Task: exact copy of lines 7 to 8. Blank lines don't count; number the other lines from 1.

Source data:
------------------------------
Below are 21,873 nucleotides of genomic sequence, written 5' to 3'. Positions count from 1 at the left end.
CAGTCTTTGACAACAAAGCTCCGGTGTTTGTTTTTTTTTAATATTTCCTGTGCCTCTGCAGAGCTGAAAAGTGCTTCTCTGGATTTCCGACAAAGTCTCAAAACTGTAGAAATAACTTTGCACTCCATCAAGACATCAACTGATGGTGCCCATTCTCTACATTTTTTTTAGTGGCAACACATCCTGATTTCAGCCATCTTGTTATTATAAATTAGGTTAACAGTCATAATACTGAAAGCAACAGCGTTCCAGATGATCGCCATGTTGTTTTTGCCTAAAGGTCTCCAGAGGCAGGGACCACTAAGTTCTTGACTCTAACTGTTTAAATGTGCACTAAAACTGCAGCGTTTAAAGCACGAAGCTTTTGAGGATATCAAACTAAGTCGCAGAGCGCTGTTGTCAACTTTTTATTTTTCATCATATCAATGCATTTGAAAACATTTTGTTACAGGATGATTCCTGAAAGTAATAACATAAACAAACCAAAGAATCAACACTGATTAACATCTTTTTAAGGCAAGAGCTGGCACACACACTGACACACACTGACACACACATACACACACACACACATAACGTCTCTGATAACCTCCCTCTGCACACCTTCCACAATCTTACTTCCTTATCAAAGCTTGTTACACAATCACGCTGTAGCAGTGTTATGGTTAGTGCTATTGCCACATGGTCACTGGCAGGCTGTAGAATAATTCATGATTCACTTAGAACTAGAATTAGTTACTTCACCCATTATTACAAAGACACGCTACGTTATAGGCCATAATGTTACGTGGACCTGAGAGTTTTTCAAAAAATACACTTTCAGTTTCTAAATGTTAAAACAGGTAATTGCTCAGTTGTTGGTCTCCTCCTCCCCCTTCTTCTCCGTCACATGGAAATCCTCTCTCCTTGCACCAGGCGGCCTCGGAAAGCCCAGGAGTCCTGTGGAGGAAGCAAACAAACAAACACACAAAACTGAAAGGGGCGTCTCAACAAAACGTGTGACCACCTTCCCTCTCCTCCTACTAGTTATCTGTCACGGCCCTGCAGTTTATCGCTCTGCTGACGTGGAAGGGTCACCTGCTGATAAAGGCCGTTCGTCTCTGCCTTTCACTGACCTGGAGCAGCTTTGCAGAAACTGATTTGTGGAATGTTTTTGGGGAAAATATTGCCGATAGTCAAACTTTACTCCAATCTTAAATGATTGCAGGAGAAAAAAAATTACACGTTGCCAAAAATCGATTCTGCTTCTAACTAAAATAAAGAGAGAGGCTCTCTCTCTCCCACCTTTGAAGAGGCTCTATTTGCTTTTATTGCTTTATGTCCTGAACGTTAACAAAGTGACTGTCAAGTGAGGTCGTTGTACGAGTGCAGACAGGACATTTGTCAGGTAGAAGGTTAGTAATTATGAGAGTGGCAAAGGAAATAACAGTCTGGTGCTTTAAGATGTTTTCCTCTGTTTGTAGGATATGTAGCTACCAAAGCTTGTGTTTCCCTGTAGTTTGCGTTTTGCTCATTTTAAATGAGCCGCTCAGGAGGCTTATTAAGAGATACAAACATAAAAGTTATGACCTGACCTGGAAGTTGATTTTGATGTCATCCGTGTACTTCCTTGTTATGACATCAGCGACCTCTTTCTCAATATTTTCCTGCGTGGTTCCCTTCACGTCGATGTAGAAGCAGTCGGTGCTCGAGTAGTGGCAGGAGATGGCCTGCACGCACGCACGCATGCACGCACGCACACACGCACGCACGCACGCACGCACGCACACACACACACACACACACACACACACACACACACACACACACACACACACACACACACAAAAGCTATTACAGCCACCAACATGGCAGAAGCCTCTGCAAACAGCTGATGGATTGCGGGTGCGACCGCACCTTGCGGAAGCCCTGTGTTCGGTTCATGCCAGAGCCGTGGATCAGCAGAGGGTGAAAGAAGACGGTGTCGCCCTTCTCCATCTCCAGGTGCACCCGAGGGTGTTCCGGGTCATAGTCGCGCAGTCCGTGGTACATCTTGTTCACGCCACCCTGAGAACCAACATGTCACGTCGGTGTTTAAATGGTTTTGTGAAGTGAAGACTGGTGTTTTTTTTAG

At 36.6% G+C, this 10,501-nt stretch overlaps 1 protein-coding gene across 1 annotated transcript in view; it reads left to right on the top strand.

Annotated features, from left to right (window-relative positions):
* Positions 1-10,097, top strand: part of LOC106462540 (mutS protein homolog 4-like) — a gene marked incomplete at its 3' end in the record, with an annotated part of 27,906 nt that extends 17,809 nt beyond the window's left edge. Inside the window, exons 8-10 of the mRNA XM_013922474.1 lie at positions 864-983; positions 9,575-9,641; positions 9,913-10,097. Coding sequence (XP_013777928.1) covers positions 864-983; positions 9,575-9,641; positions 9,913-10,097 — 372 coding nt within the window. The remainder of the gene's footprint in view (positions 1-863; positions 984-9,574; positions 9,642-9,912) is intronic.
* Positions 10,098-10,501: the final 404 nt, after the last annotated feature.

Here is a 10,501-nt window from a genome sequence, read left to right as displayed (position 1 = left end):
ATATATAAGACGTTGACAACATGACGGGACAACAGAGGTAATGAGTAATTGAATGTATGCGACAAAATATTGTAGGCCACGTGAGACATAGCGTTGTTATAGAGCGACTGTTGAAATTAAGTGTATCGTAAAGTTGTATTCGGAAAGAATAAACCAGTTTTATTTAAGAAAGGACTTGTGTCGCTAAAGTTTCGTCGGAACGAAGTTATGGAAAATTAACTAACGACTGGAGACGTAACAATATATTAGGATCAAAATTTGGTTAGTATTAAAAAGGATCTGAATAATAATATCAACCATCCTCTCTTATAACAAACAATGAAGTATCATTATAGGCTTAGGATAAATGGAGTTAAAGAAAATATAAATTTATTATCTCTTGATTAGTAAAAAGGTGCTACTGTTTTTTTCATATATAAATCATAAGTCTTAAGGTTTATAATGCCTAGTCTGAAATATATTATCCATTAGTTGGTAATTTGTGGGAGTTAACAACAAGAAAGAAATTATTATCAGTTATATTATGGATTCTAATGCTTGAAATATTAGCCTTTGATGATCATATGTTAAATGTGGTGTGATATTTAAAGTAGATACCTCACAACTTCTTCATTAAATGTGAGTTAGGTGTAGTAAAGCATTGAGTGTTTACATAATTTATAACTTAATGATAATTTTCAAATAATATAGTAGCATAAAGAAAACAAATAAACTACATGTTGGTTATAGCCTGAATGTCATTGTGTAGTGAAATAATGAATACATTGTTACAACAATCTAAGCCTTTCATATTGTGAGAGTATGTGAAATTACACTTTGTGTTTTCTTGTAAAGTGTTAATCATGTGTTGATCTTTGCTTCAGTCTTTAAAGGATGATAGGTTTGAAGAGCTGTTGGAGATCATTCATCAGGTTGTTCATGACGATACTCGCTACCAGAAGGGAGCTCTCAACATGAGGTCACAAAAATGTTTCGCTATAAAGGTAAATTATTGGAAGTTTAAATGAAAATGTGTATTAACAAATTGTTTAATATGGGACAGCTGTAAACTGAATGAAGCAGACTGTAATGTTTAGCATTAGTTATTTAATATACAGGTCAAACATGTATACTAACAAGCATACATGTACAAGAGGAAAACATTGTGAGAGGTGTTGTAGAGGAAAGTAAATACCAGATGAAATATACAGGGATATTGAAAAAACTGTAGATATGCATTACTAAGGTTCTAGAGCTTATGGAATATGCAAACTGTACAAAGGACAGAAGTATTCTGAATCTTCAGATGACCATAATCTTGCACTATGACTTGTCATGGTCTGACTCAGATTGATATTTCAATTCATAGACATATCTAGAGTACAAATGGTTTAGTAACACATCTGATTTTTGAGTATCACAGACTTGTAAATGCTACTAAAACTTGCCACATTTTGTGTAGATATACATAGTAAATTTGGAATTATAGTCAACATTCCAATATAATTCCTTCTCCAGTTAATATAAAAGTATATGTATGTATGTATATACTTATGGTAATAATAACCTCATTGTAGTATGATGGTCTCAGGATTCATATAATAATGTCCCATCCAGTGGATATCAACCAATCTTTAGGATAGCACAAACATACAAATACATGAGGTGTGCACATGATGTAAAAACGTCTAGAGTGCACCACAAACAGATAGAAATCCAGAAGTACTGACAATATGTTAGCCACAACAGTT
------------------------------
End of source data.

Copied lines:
Here is a 10,501-nt window from a genome sequence, read left to right as displayed (position 1 = left end):
ATATATAAGACGTTGACAACATGACGGGACAACAGAGGTAATGAGTAATTGAATGTATGCGACAAAATATTGTAGGCCACGTGAGACATAGCGTTGTTATAGAGCGACTGTTGAAATTAAGTGTATCGTAAAGTTGTATTCGGAAAGAATAAACCAGTTTTATTTAAGAAAGGACTTGTGTCGCTAAAGTTTCGTCGGAACGAAGTTATGGAAAATTAACTAACGACTGGAGACGTAACAATATATTAGGATCAAAATTTGGTTAGTATTAAAAAGGATCTGAATAATAATATCAACCATCCTCTCTTATAACAAACAATGAAGTATCATTATAGGCTTAGGATAAATGGAGTTAAAGAAAATATAAATTTATTATCTCTTGATTAGTAAAAAGGTGCTACTGTTTTTTTCATATATAAATCATAAGTCTTAAGGTTTATAATGCCTAGTCTGAAATATATTATCCATTAGTTGGTAATTTGTGGGAGTTAACAACAAGAAAGAAATTATTATCAGTTATATTATGGATTCTAATGCTTGAAATATTAGCCTTTGATGATCATATGTTAAATGTGGTGTGATATTTAAAGTAGATACCTCACAACTTCTTCATTAAATGTGAGTTAGGTGTAGTAAAGCATTGAGTGTTTACATAATTTATAACTTAATGATAATTTTCAAATAATATAGTAGCATAAAGAAAACAAATAAACTACATGTTGGTTATAGCCTGAATGTCATTGTGTAGTGAAATAATGAATACATTGTTACAACAATCTAAGCCTTTCATATTGTGAGAGTATGTGAAATTACACTTTGTGTTTTCTTGTAAAGTGTTAATCATGTGTTGATCTTTGCTTCAGTCTTTAAAGGATGATAGGTTTGAAGAGCTGTTGGAGATCATTCATCAGGTTGTTCATGACGATACTCGCTACCAGAAGGGAGCTCTCAACATGAGGTCACAAAAATGTTTCGCTATAAAGGTAAATTATTGGAAGTTTAAATGAAAATGTGTATTAACAAATTGTTTAATATGGGACAGCTGTAAACTGAATGAAGCAGACTGTAATGTTTAGCATTAGTTATTTAATATACAGGTCAAACATGTATACTAACAAGCATACATGTACAAGAGGAAAACATTGTGAGAGGTGTTGTAGAGGAAAGTAAATACCAGATGAAATATACAGGGATATTGAAAAAACTGTAGATATGCATTACTAAGGTTCTAGAGCTTATGGAATATGCAAACTGTACAAAGGACAGAAGTATTCTGAATCTTCAGATGACCATAATCTTGCACTATGACTTGTCATGGTCTGACTCAGATTGATATTTCAATTCATAGACATATCTAGAGTACAAATGGTTTAGTAACACATCTGATTTTTGAGTATCACAGACTTGTAAATGCTACTAAAACTTGCCACATTTTGTGTAGATATACATAGTAAATTTGGAATTATAGTCAACATTCCAATATAATTCCTTCTCCAGTTAATATAAAAGTATATGTATGTATGTATATACTTATGGTAATAATAACCTCATTGTAGTATGATGGTCTCAGGATTCATATAATAATGTCCCATCCAGTGGATATCAACCAATCTTTAGGATAGCACAAACATACAAATACATGAGGTGTGCACATGATGTAAAAACGTCTAGAGTGCACCACAAACAGATAGAAATCCAGAAGTACTGACAATATGTTAGCCACAACAGTT